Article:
The Chancellor confirmed in the Autumn Statement 2023 that car, van and fuel benefit rates will remain unchanged for 2024-25, being maintained at 2023/24 rates. Rates will continue to incentivise the take up of electric vehicles:

Appropriate percentages for electric and ultra-low emission cars emitting less than 75g of CO2 per kilometre will increase by 1 percentage point in 2025-26; a further 1% in 2026-27

and a further 1% in 2027-28 up to a maximum appropriate percentage of 5% for electric cars and 21% for ultra-low emission cars

Rates for all other vehicles bands will be increased by 1 percentage point for 2025-26 up to a maximum appropriate percentage of 37% and will then be fixed in 2026-27 and 2027-28.

Planning point: The appropriate percentage is applied to the car’s list price when new to work out the Benefit in Kind. The employee pays income tax and the employer pays Class 1A NIC on this amount. This will often differ from the actual price paid for the car, so care should be taken when completing P11Ds or indeed taxing through payroll.


Capital Allowances and Annual Investment Allowance (“AIA”) extension

In the Spring Budget 2023, it was confirmed that the extension of the Annual Investment Allowance “AIA” to a level of £1M would be made permanent.

Furthermore, what has been termed “full expensing” (in other words, a 100% First Year Allowance) of “main pool additions”, which had been introduced previously with an expiry date of March 2026, was confirmed to be made permanent in the Autumn Statement 2023. Furthermore “special rate pool” additions will receive a 50% First Year Allowance, with 6% Writing Down Allowance thereafter.

These new reliefs only apply to limited companies, although as AIA is remaining, it is considered rare that a self employed person or partnership will incur over £1M of capital expenditure!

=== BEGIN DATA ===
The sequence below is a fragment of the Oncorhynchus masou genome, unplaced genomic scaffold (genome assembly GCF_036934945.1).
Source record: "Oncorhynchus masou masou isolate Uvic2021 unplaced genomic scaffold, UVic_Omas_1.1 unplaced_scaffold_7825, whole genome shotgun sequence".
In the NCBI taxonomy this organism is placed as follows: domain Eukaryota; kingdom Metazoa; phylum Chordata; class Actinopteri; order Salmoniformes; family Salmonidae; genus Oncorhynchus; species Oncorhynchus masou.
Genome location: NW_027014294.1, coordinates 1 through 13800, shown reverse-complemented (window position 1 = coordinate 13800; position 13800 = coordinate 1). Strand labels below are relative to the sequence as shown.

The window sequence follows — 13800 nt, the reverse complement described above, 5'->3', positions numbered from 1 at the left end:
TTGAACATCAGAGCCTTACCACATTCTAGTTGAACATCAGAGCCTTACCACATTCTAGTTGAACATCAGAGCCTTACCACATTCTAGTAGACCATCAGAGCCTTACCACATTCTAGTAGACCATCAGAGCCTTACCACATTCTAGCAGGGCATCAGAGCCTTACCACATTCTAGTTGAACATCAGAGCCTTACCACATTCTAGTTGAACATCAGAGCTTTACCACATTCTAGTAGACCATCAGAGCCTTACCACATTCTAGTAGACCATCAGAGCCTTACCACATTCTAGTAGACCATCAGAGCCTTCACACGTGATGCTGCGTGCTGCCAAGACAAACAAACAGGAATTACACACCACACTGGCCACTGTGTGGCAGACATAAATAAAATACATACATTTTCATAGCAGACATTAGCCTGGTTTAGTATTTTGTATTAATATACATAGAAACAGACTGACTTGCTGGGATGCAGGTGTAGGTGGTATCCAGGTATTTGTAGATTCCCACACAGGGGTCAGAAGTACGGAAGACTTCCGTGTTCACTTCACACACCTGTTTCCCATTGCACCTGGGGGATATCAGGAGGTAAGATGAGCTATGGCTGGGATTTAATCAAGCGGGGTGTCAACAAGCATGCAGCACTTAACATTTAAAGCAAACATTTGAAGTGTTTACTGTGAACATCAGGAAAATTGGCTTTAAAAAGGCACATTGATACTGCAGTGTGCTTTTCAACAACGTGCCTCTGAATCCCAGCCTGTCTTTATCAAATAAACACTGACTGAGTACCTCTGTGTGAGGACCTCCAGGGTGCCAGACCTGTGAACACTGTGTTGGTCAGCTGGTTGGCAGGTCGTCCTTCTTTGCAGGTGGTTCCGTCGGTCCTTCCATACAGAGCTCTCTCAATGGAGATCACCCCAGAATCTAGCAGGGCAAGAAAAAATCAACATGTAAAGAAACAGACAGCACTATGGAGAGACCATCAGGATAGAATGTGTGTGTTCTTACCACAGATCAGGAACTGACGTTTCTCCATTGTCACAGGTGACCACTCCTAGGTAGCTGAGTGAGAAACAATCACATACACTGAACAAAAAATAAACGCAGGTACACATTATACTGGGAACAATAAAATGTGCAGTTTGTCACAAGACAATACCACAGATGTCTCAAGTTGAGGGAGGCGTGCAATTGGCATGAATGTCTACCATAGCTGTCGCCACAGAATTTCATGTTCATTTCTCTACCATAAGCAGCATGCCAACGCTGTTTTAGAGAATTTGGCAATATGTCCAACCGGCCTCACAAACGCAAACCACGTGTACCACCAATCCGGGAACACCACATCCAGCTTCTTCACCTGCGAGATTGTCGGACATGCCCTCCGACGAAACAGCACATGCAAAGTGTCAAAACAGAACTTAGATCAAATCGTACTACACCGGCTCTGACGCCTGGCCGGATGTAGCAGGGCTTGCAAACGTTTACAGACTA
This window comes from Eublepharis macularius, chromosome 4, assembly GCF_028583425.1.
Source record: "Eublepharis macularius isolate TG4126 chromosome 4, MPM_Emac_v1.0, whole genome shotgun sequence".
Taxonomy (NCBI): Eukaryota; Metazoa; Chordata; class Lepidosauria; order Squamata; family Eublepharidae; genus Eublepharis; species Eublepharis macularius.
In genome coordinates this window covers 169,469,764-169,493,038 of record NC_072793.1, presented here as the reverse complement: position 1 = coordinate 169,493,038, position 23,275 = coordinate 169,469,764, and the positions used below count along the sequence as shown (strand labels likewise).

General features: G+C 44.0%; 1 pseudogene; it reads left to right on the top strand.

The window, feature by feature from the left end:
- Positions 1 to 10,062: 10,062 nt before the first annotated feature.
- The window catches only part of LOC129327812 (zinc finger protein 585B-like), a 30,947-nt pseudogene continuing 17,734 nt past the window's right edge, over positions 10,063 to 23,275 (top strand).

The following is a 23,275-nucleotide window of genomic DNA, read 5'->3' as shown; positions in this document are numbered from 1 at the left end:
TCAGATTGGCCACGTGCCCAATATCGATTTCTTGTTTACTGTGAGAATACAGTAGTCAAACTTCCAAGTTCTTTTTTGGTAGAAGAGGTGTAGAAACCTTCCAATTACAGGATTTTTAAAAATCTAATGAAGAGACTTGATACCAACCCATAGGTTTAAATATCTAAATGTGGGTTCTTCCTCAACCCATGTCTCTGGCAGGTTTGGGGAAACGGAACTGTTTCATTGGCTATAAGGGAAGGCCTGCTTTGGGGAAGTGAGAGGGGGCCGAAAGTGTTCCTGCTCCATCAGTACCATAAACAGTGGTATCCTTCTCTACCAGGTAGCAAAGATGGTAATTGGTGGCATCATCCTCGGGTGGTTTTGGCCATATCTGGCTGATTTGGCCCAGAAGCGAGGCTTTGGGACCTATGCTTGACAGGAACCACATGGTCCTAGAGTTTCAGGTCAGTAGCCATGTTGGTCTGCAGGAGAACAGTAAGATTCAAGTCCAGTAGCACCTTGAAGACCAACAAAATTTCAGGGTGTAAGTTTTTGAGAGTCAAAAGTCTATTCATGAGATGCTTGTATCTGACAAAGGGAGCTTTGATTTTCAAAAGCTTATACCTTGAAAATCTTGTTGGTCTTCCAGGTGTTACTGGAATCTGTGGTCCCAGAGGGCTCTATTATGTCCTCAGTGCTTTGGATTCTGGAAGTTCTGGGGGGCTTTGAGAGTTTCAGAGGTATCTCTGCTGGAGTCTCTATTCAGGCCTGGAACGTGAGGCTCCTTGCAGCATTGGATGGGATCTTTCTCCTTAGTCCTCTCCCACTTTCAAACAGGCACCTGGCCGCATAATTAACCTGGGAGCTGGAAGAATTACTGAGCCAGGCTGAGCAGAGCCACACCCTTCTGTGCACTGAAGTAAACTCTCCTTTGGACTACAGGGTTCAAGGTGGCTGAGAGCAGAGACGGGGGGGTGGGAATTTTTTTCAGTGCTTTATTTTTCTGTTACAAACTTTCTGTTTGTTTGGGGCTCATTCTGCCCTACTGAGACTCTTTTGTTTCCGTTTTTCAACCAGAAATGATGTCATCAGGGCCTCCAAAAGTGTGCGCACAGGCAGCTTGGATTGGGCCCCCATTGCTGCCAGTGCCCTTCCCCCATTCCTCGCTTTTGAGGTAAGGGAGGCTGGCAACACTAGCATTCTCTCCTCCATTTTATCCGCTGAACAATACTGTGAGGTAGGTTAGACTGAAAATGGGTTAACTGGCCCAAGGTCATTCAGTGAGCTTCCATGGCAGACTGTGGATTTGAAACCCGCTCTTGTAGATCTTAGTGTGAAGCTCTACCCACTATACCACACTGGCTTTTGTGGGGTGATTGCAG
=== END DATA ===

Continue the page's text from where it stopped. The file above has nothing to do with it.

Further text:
A further announcement was made in the Spring Budget 2024 in that there is a plan for 100% First Year Allowances to be available for leased assets, though the detail is to be consulted upon.

Planning point: The Annual Investment Allowance is now to continue at a level of £1M ongoing, so you can still claim this in priority to “Full expensing relief”. This would still be a rational choice where you have special rate pool assets, since these will attract First Year Allowance at 50% or AIA at 100%.

Planning point: The rate of the super-deduction, which technically ended on 31st March 2023, will require apportioning if an accounting period straddles 1 April 2023. The rate should be apportioned based on days falling prior to 1 April 2023 over the total days in the accounting period. Effectively, you time apportion the super-deduction 30% enhancement, so Dec 2023 year end is (90/365 x 30%) 7.4% enhancement.

Further, for assets that have been claimed under the super-deduction, the disposal value for capital allowance purposes should take the disposal receipt and apply a factor of 1.3 for disposals prior to 1st April 2023, except where disposals occur in accounting periods straddling 1 April 2023, resulting in a factor lower than 1.3. This rule does not apply to the 50% first-year allowance for special rate expenditures.